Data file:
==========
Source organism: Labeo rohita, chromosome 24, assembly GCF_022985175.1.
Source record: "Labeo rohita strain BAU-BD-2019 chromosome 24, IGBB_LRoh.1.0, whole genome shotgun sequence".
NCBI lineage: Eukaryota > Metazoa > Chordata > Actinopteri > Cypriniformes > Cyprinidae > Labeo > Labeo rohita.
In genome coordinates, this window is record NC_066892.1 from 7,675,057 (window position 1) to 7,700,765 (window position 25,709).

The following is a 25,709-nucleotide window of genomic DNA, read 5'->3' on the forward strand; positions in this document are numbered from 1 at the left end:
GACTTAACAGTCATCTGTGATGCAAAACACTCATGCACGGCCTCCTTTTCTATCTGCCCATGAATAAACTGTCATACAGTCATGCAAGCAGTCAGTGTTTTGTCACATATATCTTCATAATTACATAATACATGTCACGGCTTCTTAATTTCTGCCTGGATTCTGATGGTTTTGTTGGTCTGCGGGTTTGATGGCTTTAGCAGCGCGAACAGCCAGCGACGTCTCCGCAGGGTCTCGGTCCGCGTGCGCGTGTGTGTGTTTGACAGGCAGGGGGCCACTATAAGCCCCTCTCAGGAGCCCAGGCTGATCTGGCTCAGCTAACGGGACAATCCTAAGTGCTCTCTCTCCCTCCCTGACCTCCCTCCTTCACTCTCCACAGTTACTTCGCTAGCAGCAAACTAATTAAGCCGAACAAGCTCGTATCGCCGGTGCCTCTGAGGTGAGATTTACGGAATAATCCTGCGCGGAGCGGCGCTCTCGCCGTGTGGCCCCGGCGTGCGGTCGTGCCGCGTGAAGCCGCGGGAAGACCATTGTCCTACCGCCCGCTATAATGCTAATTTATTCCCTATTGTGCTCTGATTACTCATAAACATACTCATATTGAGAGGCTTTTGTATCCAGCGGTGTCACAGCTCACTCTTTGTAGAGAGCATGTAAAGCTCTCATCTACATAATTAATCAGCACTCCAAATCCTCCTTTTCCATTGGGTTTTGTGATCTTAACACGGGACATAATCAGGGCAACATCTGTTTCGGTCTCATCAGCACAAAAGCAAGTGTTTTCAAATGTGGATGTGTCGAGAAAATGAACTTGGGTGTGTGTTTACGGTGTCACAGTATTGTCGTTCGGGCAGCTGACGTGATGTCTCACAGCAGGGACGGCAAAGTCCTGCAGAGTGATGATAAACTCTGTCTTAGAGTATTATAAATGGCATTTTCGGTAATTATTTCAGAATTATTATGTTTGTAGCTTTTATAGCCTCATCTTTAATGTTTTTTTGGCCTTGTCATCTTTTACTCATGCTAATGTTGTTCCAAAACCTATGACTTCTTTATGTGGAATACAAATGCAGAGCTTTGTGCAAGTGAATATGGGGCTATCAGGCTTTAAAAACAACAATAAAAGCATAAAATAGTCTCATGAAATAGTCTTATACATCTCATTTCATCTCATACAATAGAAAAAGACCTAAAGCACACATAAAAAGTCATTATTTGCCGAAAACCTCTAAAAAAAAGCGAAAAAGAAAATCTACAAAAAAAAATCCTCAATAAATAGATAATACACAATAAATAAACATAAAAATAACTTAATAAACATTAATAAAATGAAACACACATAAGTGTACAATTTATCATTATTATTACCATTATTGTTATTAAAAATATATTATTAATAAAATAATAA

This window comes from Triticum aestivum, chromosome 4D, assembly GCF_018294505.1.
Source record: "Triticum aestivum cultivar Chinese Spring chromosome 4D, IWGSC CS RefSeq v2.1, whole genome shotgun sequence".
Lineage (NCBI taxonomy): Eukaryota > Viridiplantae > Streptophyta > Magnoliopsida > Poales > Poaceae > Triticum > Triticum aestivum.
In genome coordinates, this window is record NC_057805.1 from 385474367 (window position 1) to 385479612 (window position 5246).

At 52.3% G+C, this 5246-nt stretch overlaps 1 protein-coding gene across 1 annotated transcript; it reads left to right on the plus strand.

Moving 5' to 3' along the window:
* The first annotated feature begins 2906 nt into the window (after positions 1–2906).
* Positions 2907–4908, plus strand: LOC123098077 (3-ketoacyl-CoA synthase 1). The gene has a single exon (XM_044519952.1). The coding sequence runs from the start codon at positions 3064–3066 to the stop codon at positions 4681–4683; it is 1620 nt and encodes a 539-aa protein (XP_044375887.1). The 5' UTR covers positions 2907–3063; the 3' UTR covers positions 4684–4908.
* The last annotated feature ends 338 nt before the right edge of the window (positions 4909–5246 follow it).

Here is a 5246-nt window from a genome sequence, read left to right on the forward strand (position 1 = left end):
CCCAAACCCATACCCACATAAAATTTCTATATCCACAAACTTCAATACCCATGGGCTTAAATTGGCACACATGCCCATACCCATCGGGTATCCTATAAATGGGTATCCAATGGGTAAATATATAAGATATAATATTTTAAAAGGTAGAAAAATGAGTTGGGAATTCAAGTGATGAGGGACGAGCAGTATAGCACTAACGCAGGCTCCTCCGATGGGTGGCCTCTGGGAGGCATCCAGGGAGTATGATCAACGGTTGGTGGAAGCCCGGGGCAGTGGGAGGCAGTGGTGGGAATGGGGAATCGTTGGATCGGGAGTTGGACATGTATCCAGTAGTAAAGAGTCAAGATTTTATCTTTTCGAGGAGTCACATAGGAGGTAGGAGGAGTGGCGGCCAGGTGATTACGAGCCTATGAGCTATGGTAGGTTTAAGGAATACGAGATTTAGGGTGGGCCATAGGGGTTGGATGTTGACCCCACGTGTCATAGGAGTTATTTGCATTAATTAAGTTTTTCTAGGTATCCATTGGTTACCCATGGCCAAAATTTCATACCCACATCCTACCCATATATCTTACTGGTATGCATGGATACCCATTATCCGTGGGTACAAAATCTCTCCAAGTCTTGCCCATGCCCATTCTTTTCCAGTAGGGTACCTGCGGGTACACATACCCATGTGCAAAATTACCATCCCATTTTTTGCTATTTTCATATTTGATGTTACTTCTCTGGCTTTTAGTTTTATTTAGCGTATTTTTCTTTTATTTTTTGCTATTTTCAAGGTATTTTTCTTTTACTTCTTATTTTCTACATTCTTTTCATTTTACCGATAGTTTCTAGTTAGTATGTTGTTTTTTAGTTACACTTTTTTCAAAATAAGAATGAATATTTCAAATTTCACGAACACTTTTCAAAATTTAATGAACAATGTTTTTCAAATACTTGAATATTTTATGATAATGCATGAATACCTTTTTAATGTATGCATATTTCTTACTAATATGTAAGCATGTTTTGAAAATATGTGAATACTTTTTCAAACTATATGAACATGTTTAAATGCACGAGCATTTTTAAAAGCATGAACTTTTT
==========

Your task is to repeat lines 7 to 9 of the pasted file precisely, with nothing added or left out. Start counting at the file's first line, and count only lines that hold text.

This window comes from Triticum aestivum, chromosome 4D, assembly GCF_018294505.1.
Source record: "Triticum aestivum cultivar Chinese Spring chromosome 4D, IWGSC CS RefSeq v2.1, whole genome shotgun sequence".
Lineage (NCBI taxonomy): Eukaryota > Viridiplantae > Streptophyta > Magnoliopsida > Poales > Poaceae > Triticum > Triticum aestivum.